Copper IUDs are highly effective at preventing unwanted pregnancy. Within the first year of use, it’s over 99 percent effective. By the 10th year, it’s closer to 98 percent effective.

Depending on the type of insurance coverage you have, a copper IUD can either be completely covered by your plan or can cost up to $1,300 out of pocket.

If you can’t afford the cost, are over 18 years old, and have a gross annual income at or below 200 percent of the poverty guideline, check out the ParaGard Patient Assistance Program, which will provide you with the copper IUD for free.

You can also reach out to your local health department, clinic, or Planned Parenthood to discuss your options. Many locations offer services at a sliding scale.

As with any type of birth control method, there are various benefits and risks to weigh before deciding if a copper IUD is right for you.

Potential benefits

The copper IUD’s main benefit is that it majorly reduces the risk of unwanted pregnancy without the use of hormones.

“There are a number of reasons someone might want to avoid using a birth control method with hormones,” says Gersh.

With a nonhormonal contraceptive, you can still have a regular menstrual cycle, which is the fifth vital sign for uterus owners, according to The American College of Obstetricians and Gynecologists.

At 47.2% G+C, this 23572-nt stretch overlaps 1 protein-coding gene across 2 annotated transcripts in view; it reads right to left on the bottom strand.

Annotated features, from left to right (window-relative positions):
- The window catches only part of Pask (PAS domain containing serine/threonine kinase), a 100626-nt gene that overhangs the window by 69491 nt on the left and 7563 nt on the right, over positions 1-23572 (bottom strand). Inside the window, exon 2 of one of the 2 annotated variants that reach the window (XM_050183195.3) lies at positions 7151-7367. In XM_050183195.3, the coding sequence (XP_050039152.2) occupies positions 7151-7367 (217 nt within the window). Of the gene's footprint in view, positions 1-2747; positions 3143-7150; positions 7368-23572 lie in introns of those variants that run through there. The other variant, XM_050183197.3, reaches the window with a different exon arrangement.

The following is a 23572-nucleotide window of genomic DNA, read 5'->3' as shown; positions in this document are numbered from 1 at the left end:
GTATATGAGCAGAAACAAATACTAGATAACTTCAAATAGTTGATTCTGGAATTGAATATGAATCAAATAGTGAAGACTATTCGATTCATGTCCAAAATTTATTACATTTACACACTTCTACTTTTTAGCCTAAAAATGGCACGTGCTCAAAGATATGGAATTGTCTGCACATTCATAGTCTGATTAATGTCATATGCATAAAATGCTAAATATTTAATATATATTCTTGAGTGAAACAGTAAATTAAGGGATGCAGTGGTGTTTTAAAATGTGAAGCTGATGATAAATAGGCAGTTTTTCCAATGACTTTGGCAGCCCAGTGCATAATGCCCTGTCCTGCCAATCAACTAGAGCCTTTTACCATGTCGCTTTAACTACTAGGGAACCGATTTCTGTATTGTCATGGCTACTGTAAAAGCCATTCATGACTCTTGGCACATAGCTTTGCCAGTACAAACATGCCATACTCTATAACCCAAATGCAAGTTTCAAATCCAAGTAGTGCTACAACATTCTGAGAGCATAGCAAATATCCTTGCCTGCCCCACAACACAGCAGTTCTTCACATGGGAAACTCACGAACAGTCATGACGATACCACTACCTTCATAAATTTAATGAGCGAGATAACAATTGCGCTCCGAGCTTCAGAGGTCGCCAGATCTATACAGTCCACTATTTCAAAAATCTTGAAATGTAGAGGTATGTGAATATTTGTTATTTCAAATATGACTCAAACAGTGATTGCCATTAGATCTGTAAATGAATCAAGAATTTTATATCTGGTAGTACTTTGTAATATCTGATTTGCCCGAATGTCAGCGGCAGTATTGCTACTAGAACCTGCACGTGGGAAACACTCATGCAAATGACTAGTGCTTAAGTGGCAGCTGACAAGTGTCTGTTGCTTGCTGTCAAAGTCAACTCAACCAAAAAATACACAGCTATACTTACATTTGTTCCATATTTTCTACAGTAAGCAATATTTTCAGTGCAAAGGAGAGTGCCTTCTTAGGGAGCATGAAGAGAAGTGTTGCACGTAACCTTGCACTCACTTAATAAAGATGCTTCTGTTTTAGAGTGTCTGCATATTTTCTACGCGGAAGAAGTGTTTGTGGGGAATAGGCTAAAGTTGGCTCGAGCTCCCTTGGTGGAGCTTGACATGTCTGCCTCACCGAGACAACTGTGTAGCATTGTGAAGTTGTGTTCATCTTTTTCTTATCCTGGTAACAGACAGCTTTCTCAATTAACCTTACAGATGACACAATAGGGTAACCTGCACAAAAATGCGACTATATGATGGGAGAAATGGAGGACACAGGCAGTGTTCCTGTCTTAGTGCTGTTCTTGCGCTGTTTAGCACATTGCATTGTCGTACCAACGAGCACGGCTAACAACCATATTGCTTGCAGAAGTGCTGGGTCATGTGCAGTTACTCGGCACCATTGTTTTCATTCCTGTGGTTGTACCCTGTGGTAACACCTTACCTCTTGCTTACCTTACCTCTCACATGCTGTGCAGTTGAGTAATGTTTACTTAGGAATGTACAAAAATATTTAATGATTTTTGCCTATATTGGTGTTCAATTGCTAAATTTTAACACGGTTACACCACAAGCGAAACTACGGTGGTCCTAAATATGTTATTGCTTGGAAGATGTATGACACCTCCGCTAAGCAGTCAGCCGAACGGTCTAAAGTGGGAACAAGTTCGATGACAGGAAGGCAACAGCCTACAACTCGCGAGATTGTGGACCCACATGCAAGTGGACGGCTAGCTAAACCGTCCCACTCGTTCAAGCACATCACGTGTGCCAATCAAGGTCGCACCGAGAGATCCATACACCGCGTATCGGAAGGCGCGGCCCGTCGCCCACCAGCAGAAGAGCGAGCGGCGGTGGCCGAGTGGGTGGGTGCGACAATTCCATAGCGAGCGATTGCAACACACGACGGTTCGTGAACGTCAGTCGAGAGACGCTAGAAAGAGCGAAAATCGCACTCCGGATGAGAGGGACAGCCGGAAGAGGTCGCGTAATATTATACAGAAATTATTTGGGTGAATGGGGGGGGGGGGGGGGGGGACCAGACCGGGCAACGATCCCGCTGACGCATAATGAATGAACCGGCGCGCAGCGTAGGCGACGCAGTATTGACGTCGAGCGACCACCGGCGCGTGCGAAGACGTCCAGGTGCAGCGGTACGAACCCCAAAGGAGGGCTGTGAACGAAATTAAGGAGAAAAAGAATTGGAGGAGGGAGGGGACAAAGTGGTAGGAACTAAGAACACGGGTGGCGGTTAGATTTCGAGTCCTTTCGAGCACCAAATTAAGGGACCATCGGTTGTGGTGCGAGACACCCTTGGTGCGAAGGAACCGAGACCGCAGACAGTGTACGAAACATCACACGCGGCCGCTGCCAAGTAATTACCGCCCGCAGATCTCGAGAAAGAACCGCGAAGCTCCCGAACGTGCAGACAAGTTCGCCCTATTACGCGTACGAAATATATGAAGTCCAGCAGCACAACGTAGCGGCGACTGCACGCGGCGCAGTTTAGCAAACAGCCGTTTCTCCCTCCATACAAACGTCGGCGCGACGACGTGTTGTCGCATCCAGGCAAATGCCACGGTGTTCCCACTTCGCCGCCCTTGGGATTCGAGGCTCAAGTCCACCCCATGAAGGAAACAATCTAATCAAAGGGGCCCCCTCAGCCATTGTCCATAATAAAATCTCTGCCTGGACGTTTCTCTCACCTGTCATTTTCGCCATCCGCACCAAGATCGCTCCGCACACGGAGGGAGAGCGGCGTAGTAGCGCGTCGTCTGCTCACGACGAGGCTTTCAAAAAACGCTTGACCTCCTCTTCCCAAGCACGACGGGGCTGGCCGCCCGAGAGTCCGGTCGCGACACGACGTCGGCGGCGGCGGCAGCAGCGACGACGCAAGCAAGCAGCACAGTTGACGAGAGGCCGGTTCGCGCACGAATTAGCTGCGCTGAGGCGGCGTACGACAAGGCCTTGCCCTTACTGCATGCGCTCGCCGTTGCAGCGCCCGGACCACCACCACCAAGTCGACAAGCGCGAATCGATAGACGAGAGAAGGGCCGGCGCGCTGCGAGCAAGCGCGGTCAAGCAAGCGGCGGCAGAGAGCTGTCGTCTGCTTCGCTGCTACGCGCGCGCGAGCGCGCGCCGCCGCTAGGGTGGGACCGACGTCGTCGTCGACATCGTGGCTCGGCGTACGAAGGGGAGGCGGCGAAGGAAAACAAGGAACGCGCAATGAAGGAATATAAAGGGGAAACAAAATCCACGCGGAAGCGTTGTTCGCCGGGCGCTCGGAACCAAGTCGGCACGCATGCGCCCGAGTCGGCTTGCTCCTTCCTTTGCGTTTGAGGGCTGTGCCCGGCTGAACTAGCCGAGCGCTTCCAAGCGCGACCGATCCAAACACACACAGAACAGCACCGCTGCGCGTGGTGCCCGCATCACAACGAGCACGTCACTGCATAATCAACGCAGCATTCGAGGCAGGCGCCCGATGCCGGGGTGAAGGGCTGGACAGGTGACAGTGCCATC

Nonhormonal options also allow you to avoid hormones, which have been linked to several symptoms.

This includes:

  • reduced interest in sex
  • nausea
  • mood swings
  • sore breasts

Gersh adds that because copper IUDs are nonhormonal, they pose no risk to your bone and ligament health.

Potential complications

“Complications with the copper IUD are rare but possible,” says Alyssa Dweck, MD, OB-GYN, author of “The Complete A to Z for Your V” and INTIMINA sexual health expert. These include:


This is when the IUD punctures the uterine wall, which occurs in about 1 in 1,000 insertions.

Symptoms of perforation include:

  • pelvic or lower abdominal pain
  • fever
  • severe bleeding
  • nausea
  • vomiting


Expulsion occurs when the IUD falls out of the uterus, either partially or fully. When this happens, it needs to be removed entirely so a new one can be inserted.

Symptoms of expulsion include:

  • severe cramping
  • heavy bleeding


This is more rare, but if infection happens with an IUD, it could reach the uterus or pelvis and cause scar tissue that can lead to fertility issues down the line, says Dr. Dweck.

Symptoms of infection include:

  • abdominal pain
  • discharge
  • pain during penetration
  • pain during urination
  • fever

“[This] is why IUD-havers are advised to use condoms and barriers to prevent STI transmission,” she says.

They’re not for everyone

People with active pelvic infections cannot have an IUD inserted. Those with abnormalities of the uterus such as fibroids may want to avoid IUDs, depending on the degree of the abnormality.